For people who have learnt the hard way

9th June 1995 at 01:00
Estelle Maxwell reports on an award-winning scheme to improve a community's basic skills.

More than a decade after he first became homeless 50-year-old David Evans is trying to rebuild his shattered life.

With support from the Little Brothers of the Good Shepherd who run a rehabilitation centre for homeless men in Wolverhampton, and staff at Bilston Community College, he is learning basic life skills, getting to grips with computers, and gradually gaining independence.

Three times a week he and a group of men from the centre go to the college's Green Lanes site. There they take advantage of its Key In to Learning drop-in centre to work on literacy skills, study catering and how to work to a budget. They also can indulge in weight-lifting or football.

"It took some guts to go to college and get back to learning. I had not been in a teaching environment since I left school at 15 but now I am enjoying taking part," said David Evans, a former HGV driver and father of five.

"I feel as if I am bringing my basic education back to a normal standard and though I find it hard to write sometimes, I do find it rewarding. I feel as if I am achieving something, it has really helped to give me back a sense of dignity."

The work Bilston has been doing with David and others like him has been recognised by the Association for Colleges. It was one of 19 colleges recently to receive the AFC's Beacon Award in acknowledgement of its outstanding practice in the field of basic education.

The Key In to Learning programme began in 1993 with the opening of the drop-in centre which was paid for with money from the European Social Fund.

Today the college runs 25 projects intended to improve the basic skills of the community in partnership with local businesses, voluntary agencies and schools. About 30 teaching and support staff help 1,500 people each year.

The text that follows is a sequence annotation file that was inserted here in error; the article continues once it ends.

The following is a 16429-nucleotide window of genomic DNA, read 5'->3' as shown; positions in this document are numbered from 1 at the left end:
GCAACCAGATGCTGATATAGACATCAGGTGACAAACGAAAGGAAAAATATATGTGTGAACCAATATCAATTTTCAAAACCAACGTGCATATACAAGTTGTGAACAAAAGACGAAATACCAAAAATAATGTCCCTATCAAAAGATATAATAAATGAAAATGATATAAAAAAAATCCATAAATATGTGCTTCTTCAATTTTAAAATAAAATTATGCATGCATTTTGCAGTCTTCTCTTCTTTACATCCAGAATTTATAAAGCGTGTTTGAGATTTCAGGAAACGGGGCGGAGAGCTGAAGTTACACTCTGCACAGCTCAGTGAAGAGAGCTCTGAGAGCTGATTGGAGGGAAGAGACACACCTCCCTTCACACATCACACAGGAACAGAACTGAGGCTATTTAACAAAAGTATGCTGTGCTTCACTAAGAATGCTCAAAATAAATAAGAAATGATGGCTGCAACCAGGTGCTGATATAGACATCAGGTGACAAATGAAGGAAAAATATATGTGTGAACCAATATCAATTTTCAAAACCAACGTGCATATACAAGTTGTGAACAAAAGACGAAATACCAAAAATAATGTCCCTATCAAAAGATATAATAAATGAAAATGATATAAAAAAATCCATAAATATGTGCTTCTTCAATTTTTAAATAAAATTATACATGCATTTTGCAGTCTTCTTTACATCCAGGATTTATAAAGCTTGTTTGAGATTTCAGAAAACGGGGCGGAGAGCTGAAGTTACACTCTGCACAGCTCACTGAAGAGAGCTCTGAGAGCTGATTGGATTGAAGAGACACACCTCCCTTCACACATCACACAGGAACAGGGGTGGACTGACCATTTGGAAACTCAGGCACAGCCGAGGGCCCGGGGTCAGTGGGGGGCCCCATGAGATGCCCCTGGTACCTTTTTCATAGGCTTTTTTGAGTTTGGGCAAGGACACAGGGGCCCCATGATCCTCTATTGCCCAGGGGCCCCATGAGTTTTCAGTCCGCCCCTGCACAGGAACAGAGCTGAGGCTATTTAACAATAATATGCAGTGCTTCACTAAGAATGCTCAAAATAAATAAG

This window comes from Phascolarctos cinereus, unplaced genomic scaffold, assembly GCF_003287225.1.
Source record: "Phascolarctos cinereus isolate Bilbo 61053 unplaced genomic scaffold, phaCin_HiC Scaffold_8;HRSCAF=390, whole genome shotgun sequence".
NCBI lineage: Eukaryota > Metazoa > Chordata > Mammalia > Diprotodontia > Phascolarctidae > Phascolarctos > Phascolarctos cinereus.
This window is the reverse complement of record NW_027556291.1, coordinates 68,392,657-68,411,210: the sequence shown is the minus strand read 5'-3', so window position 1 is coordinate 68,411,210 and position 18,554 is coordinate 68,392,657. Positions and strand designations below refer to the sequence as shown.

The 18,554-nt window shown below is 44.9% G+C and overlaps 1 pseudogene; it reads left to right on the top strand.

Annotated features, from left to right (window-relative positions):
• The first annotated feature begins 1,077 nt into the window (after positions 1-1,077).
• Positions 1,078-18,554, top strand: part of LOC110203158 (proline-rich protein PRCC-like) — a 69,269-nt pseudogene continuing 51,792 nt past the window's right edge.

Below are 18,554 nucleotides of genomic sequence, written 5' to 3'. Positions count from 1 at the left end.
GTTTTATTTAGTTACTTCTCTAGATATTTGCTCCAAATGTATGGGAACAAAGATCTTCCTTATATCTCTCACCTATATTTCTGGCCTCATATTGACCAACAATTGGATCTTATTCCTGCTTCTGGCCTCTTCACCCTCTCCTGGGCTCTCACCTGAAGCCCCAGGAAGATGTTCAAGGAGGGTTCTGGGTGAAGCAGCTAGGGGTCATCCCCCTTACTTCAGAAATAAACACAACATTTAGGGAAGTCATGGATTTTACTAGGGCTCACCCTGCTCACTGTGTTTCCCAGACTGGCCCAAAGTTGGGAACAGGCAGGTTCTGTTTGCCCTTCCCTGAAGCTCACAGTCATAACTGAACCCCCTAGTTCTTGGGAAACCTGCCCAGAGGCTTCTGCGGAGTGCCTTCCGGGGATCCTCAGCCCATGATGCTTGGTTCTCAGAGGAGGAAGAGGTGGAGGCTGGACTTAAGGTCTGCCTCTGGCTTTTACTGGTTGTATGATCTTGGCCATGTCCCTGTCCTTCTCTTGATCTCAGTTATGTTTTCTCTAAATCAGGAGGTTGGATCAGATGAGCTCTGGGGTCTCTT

The projects include 10 family literacy schemes - giving parents the confidence to help their children - several workplace-based basic skills programmes including one at Cadbury's Bournville factory, 11 community-based schemes, and work with disabled people and those recovering from mental illness.

According to Liz Millman, head of the adult basic education development unit, their money from the Further Education Funding Council is dependent upon participation rates - though this has not proved a problem.

"The demand has been phenomenal and since last September we have gone from one workplace-based skills scheme and one family literacy scheme to approximately 25 different projects," said Mrs Millman.

"In the last year the percentage increase of enrolments has been about 200-300 per cent.

"One of the things which the new funding arrangements have done is to enable us to really meet the enormous need for basic skills support which were identified by the Adult Literacy and Basic Skills Unit several years ago. "

Staff involved in Key In to Learning spend much of their time restoring or raising students' self-esteem and setting up individual programmes of study. With this in mind the college is now developing an accreditation framework called "access to life-long learning".

"It is difficult for many adults to undertake or get involved in formalised learning activities. A great deal of our Key In to Learning work initially involves identifying and helping people understand their specific difficulties in a very positive way," Mrs Millman explained.

For 33-year-old Edward Pursehouse, a second-year BTEC computer studies student at nearby Wilfred College who suffers from dyslexia, the programme has been of enormous value.

He is a regular visitor to the drop-in centre on Tuesday afternoons. "Coming here has been very useful because I can discuss any problems I have and the staff give me individual help with my spelling," he said.

"I got nothing out of school and left with no qualifications. My teachers used to say I was not able to do things and I believed them. Coming here has really helped my self-image."

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